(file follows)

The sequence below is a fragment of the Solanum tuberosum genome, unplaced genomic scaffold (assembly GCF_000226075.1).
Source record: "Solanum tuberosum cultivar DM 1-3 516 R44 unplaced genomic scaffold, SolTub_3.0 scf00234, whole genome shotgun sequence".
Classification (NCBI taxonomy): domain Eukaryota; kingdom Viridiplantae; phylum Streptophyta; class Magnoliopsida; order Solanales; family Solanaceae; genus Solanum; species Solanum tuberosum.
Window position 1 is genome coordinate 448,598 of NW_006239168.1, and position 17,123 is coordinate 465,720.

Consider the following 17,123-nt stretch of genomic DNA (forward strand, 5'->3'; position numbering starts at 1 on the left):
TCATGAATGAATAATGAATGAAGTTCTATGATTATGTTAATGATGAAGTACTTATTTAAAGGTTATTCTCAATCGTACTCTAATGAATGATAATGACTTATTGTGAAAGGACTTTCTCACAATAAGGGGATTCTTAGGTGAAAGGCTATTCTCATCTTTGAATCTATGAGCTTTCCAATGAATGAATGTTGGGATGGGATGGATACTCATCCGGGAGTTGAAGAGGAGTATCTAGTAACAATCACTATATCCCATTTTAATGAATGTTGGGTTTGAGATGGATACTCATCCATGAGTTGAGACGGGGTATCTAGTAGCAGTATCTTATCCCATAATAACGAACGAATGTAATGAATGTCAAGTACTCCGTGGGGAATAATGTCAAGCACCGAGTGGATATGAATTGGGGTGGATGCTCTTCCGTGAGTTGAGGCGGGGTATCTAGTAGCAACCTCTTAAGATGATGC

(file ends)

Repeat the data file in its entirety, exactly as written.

The sequence below is a fragment of the Solanum tuberosum genome, unplaced genomic scaffold (assembly GCF_000226075.1).
Source record: "Solanum tuberosum cultivar DM 1-3 516 R44 unplaced genomic scaffold, SolTub_3.0 scf00234, whole genome shotgun sequence".
Classification (NCBI taxonomy): domain Eukaryota; kingdom Viridiplantae; phylum Streptophyta; class Magnoliopsida; order Solanales; family Solanaceae; genus Solanum; species Solanum tuberosum.
Window position 1 is genome coordinate 448,598 of NW_006239168.1, and position 17,123 is coordinate 465,720.

Consider the following 17,123-nt stretch of genomic DNA (forward strand, 5'->3'; position numbering starts at 1 on the left):
TCATGAATGAATAATGAATGAAGTTCTATGATTATGTTAATGATGAAGTACTTATTTAAAGGTTATTCTCAATCGTACTCTAATGAATGATAATGACTTATTGTGAAAGGACTTTCTCACAATAAGGGGATTCTTAGGTGAAAGGCTATTCTCATCTTTGAATCTATGAGCTTTCCAATGAATGAATGTTGGGATGGGATGGATACTCATCCGGGAGTTGAAGAGGAGTATCTAGTAACAATCACTATATCCCATTTTAATGAATGTTGGGTTTGAGATGGATACTCATCCATGAGTTGAGACGGGGTATCTAGTAGCAGTATCTTATCCCATAATAACGAACGAATGTAATGAATGTCAAGTACTCCGTGGGGAATAATGTCAAGCACCGAGTGGATATGAATTGGGGTGGATGCTCTTCCGTGAGTTGAGGCGGGGTATCTAGTAGCAACCTCTTAAGATGATGC